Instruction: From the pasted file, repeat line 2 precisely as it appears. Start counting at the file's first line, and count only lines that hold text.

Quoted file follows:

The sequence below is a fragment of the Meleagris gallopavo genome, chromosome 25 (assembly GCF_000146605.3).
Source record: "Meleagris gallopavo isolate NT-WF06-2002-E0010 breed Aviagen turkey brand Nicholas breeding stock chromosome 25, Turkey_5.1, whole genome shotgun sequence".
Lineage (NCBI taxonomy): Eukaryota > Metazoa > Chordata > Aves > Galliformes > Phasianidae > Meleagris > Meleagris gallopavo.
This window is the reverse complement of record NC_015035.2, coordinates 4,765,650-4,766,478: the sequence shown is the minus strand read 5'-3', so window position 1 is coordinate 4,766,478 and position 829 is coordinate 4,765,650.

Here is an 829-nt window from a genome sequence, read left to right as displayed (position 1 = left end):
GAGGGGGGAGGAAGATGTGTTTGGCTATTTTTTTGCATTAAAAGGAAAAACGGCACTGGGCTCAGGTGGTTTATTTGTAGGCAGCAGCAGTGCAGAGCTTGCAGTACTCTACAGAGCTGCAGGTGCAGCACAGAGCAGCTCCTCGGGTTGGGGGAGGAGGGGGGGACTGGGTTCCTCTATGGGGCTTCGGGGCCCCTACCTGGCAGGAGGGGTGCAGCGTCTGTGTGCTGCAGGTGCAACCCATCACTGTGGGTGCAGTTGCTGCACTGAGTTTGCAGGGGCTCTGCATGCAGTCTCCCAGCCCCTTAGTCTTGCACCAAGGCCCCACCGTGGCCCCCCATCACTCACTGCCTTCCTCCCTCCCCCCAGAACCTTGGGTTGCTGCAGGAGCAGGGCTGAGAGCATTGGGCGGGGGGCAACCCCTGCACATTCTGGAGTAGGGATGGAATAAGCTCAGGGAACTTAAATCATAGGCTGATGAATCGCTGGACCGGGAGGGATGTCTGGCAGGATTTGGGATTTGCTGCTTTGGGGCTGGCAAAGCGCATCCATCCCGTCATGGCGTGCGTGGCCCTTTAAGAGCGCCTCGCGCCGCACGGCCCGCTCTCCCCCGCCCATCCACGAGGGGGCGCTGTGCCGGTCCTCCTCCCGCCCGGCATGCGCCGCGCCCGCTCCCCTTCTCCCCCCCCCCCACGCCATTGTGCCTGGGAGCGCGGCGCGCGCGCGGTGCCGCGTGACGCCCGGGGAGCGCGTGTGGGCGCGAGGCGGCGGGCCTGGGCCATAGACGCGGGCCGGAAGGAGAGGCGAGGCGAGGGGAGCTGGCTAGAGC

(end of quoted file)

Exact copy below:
Source record: "Meleagris gallopavo isolate NT-WF06-2002-E0010 breed Aviagen turkey brand Nicholas breeding stock chromosome 25, Turkey_5.1, whole genome shotgun sequence".